Sea Gypsies of Asia Boast "Incredible" Underwater Vision

Brian Handwerk
for National Geographic Ultimate Explorer
May 14, 2004
For centuries the seminomadic Moken people have lived as
hunter-gatherers, dwelling on boats or stilted dwellings along the
coasts of Myanmar (Burma) and Thailand.

They harvest the sea's bounty by traditional methods. Without masks or scuba gear, they are able to gather tiny shellfish and other food on the ocean floor at depths as low as 75 feet (23 meters).

It's a difficult way to survive, but scientists have learned that these sea gypsies have an important edge. Studies of Moken children have shown them to have incredible underwater vision—twice as good as that of European children of the same age.

Anna Gislén, of Sweden's Lund University, did the study after hearing of the Moken's talents from a colleague.

"Another scientist, Erika Schagatay, was in the south of China working with sea nomads and their diving response," Gislén recalled. "She noticed that the children were picking out small brown clams from among brown stones. To her, this was incomprehensible, as she could hardly see them with goggles, and the children used no such thing. It was not her area of science, so eventually it ended up on my desk."

Gislén ventured to Thailand's Surin islands where she conducted underwater tests on Moken children and compared their scores with those of European kids vacationing in the area. Her results were first published in the May 13, 2003 issue of Current Biology.

Gislén found no differences in the children's respective eye structures or in their vision on land. Underwater, however, it was a different story. The Moken children displayed underwater vision twice as sharp as their European counterparts.

Their secret lies in the way their eyes adapt to the underwater environment.

Underwater Adaptations

The refractive power of the eye's corneal surface, a key to clear vision, is greatly reduced underwater. The different densities of air and water cause the problem. Water has similar density to fluids inside the eye, so refraction is limited as light passes into the eye.

But the Moken are able to accommodate, or muscularly change the shape of the eye's lense, in order to increase light refraction.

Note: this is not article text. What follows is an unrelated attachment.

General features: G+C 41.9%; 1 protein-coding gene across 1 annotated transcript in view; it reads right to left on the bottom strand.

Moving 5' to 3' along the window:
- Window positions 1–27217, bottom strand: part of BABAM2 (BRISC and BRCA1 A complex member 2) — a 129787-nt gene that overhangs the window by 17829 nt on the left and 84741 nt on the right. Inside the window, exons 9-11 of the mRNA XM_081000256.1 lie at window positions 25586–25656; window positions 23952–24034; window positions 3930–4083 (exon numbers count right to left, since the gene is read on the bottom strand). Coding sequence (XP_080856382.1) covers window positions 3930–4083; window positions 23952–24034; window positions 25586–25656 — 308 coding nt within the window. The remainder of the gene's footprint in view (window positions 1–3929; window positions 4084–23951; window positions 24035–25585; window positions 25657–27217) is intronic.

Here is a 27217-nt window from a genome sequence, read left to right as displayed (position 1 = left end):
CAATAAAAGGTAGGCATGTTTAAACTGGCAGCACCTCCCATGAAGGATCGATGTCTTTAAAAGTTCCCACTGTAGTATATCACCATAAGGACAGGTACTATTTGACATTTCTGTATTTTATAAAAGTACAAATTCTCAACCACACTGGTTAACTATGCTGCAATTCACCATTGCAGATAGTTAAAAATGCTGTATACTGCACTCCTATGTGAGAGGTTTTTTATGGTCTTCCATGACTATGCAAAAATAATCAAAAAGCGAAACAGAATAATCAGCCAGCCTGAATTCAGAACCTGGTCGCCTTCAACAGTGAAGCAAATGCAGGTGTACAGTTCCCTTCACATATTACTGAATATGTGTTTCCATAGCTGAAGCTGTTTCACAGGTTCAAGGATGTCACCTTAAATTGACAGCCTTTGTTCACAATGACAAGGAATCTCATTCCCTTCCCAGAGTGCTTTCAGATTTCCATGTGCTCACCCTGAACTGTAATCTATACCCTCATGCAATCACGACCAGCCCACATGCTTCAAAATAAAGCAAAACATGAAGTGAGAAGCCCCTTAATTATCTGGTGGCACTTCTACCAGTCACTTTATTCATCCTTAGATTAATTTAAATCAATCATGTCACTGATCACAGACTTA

"It seems they have learned to control their accommodative response, such that they can voluntarily accommodate even in the blurry underwater environment," Gislén explained.

"Normally, severe blur does not elicit accommodation, and no accommodative response can be found in untrained European children." The Moken's pupils also adapt, constricting to a mere 0.08 inch (1.96 millimeters). The European children's pupils constricted to only a tenth of an inch (2.5 millimeters).

"Their constricting pupils improve vision further," Gislén said. "It's the same process that improves focal depth if using a camera with a smaller aperture."

The Moken children use these adaptations to forage for small clams and sea cucumbers at depths of 10 to 13 feet (3 to 4 meters). It's a key to survival, but is it learned, or might there be a genetic component?

"I think that in general this is very hard to know," Gislén said. "Genes and environment are so intertwined it's hard to separate them. What I do know is that we have [more recently] trained European children to become as good at underwater tasks as the Moken children. So training seems to do the trick."

"However," she continued, "I cannot rule out that genes may influence the speed of learning, or that the Moken children may be better at things we did not test underwater, due to some genetic component."

Gislén hopes to continue her research further afield, testing and comparing the underwater vision of other sea nomads who dive even more than the Moken. Research is expensive, however, and further limited by the shy and reclusive nature of many sea peoples.

Other subjects may be similarly elusive.

"I have also heard about monkeys that forage in the waters around Sri Lanka," Gislén said. "It would be interesting to see whether they use the same strategies as humans apparently do to see food items on the seafloor."

As fascinating as her study has been, Gislén stresses that her research is just a single example of the incredible adaptive powers of the human body.

"I think that the human body is extremely flexible, much more than we may be aware of," she said.

"The diving response is another good example of adaptation," she continued. "Some tribes of sea nomads in the Philippines can dive down 200 to 230 feet (60 to 70 meters), pick some pearls and then go up again, holding their breath for about six to seven minutes., Gislén added, "Europeans told to do the same thing would just shake their heads and say it was impossible. But clearly it's not."

Neither is clear underwater vision, apparently, if you have the right training—or if you happen to be a Moken.

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